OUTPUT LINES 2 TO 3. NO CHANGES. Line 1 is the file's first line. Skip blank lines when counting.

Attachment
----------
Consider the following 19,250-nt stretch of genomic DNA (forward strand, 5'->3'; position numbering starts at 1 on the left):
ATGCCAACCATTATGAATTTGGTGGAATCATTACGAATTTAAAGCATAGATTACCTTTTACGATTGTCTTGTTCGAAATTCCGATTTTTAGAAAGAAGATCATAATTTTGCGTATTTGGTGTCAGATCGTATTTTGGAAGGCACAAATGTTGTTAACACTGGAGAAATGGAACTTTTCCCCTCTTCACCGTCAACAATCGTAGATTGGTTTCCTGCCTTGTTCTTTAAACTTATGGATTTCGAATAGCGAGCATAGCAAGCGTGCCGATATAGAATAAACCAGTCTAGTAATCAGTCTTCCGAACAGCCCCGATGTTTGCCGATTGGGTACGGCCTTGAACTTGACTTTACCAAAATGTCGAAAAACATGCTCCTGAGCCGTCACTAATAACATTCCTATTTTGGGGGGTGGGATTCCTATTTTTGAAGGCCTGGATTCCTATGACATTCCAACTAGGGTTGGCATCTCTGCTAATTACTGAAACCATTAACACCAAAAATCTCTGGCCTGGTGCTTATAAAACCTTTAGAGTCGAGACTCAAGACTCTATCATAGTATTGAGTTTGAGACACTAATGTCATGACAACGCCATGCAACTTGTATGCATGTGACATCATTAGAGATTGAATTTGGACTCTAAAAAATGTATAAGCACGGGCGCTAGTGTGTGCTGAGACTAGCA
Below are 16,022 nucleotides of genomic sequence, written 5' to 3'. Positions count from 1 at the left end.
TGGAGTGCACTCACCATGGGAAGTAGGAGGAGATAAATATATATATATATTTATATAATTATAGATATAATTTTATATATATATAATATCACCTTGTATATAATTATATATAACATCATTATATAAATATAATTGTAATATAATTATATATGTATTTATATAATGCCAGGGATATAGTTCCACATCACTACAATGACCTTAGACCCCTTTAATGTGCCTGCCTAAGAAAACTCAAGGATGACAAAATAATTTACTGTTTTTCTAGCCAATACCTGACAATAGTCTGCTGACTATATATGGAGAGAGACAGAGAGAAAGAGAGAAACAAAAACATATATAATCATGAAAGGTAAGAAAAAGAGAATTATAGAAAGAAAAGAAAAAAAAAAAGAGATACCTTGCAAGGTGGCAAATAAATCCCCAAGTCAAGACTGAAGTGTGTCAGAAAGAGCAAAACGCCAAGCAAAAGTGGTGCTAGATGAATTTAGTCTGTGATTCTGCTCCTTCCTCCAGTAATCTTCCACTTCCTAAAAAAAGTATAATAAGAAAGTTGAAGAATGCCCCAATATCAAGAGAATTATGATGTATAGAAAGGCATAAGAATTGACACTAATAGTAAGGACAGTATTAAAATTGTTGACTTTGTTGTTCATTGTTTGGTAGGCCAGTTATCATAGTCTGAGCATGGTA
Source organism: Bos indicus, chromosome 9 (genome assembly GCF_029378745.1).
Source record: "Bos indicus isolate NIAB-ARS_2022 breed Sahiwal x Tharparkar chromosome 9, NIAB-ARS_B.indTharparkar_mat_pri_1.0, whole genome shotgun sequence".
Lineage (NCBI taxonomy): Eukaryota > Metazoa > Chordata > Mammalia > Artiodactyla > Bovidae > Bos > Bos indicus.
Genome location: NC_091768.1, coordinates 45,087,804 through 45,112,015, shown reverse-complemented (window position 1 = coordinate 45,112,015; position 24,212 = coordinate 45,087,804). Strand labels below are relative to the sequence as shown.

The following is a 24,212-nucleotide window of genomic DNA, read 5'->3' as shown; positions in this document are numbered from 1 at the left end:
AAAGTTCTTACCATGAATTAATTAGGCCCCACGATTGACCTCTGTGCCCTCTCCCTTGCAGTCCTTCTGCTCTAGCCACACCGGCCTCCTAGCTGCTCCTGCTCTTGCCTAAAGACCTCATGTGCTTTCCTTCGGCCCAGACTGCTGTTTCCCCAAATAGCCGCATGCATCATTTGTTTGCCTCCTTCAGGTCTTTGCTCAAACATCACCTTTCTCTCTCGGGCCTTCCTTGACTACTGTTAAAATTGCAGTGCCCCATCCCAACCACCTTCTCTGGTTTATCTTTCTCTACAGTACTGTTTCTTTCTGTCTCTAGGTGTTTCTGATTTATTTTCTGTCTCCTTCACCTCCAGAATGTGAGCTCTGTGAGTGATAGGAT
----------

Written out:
ATGCCAACCATTATGAATTTGGTGGAATCATTACGAATTTAAAGCATAGATTACCTTTTACGATTGTCTTGTTCGAAATTCCGATTTTTAGAAAGAAGATCATAATTTTGCGTATTTGGTGTCAGATCGTATTTTGGAAGGCACAAATGTTGTTAACACTGGAGAAATGGAACTTTTCCCCTCTTCACCGTCAACAATCGTAGATTGGTTTCCTGCCTTGTTCTTTAAACTTATGGATTTCGAATAGCGAGCATAGCAAGCGTGCCGATATAGAATAAACCAGTCTAGTAATCAGTCTTCCGAACAGCCCCGATGTTTGCCGATTGGGTACGGCCTTGAACTTGACTTTACCAAAATGTCGAAAAACATGCTCCTGAGCCGTCACTAATAACATTCCTATTTTGGGGGGTGGGATTCCTATTTTTGAAGGCCTGGATTCCTATGACATTCCAACTAGGGTTGGCATCTCTGCTAATTACTGAAACCATTAACACCAAAAATCTCTGGCCTGGTGCTTATAAAACCTTTAGAGTCGAGACTCAAGACTCTATCATAGTATTGAGTTTGAGACACTAATGTCATGACAACGCCATGCAACTTGTATGCATGTGACATCATTAGAGATTGAATTTGGACTCTAAAAAATGTATAAGCACGGGCGCTAGTGTGTGCTGAGACTAGCA
Below are 16,022 nucleotides of genomic sequence, written 5' to 3'. Positions count from 1 at the left end.